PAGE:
Any nationalist sugar rush from the Commonwealth Games is unlikely to last long

I’d like Scottish independence and a large fries, please. Scottish Government, CC BY-SA

Celtic Park is hosting one of the biggest spectacles in the sporting calendar. The 40,000 spectators will be treated to the vagaries of the sports-media-entertainment complex: Rod Stewart, Susan Boyle and Amy Macdonald are due to perform while a 1020m2 mega-screen, Glasgow’s “Window on the Commonwealth,” will create a dramatic and immersive visual experience at the south stand.

With an estimated live global television audience of one billion, the ceremony will provide the city with an opportunity to strategically position itself in relation to the Commonwealth and stress the “generosity of spirit” tag-line that runs through the Glasgow narrative. Yet even though such events usually focus on the host city, there appears to be no shying away from the opportunity to also display the nation (or selected versions of it).

As Eileen Gallagher, independent director of the Glasgow 2014 board and chair of the ceremonies, culture and Queen’s Baton relay explained: “Our bold and creative vision [is] to showcase our host city and nation”.

She added: “We are not in any way shy about being as Scottish and as Glasgow as we should be, because this is a big, big opportunity. I want people to look at the images we show … and say, ‘I want to be there. I want to go to Glasgow. I want to go to Scotland’.”

These sorts of pictures are often mythical, inclusive visions that have political capital. They are designed to attract tourists, drive investment and promote some form of feel-good factor, a sense of pride, a sense of attachment and a sense of belonging to nation.

Vote for Team Scotland!

Arguably this could not come at a better time for some. For while sport maintains a sense of distance from politics, at least publicly, and both sides in the September independence referendum campaign have been promising to return the compliment, in reality the two could not be more interconnected.

So what impact are the games likely to have? Perhaps none. It is probably rather reductive to reduce the complexities of independence to athletic performance or one major event. The spectacle of the opening ceremony and medal-winning performances (or failures) are probably not reason enough to persuade voters. To say otherwise rather trivialises the intelligence of those voting.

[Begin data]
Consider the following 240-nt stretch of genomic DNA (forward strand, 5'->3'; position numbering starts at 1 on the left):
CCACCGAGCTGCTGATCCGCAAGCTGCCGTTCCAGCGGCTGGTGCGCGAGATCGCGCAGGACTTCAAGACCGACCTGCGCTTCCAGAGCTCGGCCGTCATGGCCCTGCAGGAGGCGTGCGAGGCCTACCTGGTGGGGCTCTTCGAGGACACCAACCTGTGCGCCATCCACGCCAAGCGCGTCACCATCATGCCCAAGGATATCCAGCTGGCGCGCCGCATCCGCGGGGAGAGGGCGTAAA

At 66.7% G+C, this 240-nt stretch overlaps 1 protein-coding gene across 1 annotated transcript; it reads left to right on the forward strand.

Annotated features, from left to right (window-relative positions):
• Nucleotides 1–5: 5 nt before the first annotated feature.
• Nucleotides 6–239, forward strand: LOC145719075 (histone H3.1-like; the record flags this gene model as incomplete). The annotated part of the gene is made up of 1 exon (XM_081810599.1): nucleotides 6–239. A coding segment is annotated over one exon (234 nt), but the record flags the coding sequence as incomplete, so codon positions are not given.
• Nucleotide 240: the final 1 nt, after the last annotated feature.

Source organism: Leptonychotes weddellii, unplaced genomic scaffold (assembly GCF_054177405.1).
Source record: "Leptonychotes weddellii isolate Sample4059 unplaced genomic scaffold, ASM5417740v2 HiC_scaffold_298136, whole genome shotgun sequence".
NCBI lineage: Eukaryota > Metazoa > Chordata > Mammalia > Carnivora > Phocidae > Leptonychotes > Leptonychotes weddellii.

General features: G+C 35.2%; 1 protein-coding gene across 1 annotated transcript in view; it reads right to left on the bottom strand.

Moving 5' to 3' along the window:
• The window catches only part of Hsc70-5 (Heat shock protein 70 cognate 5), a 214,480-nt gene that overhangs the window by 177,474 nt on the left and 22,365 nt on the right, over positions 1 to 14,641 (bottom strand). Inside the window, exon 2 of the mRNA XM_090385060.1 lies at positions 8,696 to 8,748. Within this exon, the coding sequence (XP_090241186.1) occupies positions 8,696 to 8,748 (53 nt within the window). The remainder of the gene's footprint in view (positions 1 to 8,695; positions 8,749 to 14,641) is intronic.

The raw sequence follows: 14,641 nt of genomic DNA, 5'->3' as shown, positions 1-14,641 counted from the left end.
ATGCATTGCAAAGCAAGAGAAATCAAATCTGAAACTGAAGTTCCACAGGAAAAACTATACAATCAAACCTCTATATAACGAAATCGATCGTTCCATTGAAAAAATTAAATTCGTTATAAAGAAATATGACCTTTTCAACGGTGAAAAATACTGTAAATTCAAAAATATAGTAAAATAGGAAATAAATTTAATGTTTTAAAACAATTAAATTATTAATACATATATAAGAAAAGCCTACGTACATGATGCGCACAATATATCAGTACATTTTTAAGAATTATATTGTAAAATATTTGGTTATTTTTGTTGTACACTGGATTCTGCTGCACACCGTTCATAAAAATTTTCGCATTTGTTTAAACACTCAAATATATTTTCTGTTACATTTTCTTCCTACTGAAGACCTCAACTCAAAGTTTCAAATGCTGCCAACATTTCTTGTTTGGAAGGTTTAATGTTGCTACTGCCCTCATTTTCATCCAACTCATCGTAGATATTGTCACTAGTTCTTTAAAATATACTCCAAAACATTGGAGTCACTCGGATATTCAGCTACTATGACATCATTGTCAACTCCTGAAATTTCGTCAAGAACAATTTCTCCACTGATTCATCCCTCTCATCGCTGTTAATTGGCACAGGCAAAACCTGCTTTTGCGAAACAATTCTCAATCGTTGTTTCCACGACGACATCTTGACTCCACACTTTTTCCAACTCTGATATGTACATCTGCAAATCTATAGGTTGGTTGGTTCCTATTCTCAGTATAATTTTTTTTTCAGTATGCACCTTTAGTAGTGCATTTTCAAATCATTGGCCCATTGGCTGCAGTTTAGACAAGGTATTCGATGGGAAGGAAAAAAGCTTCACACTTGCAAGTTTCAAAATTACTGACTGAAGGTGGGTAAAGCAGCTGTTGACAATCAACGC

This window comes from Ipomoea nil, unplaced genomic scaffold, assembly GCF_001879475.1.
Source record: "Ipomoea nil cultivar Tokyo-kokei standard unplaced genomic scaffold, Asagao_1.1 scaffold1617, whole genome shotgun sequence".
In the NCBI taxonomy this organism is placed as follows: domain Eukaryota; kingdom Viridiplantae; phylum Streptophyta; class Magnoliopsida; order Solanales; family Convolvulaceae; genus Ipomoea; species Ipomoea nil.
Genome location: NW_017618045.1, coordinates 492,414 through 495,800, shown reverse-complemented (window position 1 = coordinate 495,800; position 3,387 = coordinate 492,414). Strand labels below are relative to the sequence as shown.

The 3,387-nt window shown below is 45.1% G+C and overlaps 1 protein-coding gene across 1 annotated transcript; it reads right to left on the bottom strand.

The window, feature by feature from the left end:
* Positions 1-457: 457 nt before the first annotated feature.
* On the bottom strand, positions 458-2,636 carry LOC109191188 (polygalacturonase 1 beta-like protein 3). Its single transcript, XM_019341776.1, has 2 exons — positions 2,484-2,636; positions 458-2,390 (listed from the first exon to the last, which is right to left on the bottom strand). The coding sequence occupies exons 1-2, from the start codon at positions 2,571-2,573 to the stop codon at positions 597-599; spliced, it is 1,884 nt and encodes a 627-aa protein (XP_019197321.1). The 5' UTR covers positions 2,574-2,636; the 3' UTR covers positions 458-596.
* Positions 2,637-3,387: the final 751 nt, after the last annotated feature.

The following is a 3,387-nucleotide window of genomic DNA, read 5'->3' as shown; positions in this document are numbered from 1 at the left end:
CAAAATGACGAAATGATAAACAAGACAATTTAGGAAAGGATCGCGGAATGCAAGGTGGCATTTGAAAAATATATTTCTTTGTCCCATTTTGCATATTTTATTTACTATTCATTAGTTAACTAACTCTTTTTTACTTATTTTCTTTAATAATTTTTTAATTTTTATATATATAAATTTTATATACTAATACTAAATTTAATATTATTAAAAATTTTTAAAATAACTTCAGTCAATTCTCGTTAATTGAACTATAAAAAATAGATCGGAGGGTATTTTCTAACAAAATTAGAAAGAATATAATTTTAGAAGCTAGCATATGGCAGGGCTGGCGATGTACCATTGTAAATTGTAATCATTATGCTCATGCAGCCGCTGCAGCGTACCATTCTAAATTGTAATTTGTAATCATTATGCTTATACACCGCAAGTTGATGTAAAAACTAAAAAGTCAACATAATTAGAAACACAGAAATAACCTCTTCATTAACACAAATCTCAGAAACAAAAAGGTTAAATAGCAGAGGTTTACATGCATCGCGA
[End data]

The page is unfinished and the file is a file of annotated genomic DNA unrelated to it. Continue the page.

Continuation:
Yet sporting events might provide one of the most powerful manifestations for the performance of Scottishness —- especially in such a global age. Scotland is arguably emblematic of what the late Eric Hobsbawn might suggest as a nation through which sport is so uniquely an effective medium for inculcating national feelings.

Brazil’s bum trip

There are similarities here, albeit differing contexts, between the Commonwealth Games and this year’s World Cup. The national identity of Brazil, like Scotland, is bound with its sporting identity. And look what happened to Brazil when national performance did not live up to expectation. The mood turned following injury to Neymar and more markedly following humiliation at the hands of the Germans.

Political unrest soon followed Brazil’s bum World Cup. EPA

Dissonance, mourning and disbelief starkly contrasted with the feel-good factor; deep inequalities and economic disparities resurfaced following a brief pause. Here, sporting success mattered, with performance and levels of patriotism clearly linked. So for the yes campaign, no matter how unfairly, performance could matter. Failure, no matter how defined, could alter the mood.

Then there is the English dimension. If England dominate in Glasgow, would there be the potential for an inverse relation between success and feelings of Scottishness? Might English success manifest in some form of Scottish backlash that could benefit the yes campaign?

As for the broader spectacle, it is likely that the games may well deliver a euphoric high, no matter how ephemeral. Scots may experience intense feelings of patriotism, in a moment of what is somtimes termed “hot nationalism”. It can gloss over the realities of everyday life and the complex intricacies of the referendum.

One only has to think of the euphoria that circulated around London 2012, the version of Britishness on show at the opening ceremony, and the celebration and national pride demonstrated on Super Saturday. Indeed, with the Commonwealth Games exuding Britishness through all its sinews, one might question how Scottish the games can be.

Yet there is little to suggest that there would be long-lasting effects. These temporary moments of attachment, belonging and patriotism are often fleeting. Any euphoric hot nationalist attachment to some form of a mythical or manufactured Scottishness is likely to quickly dissipate. In the end, it is likely to make little difference to the independence referendum.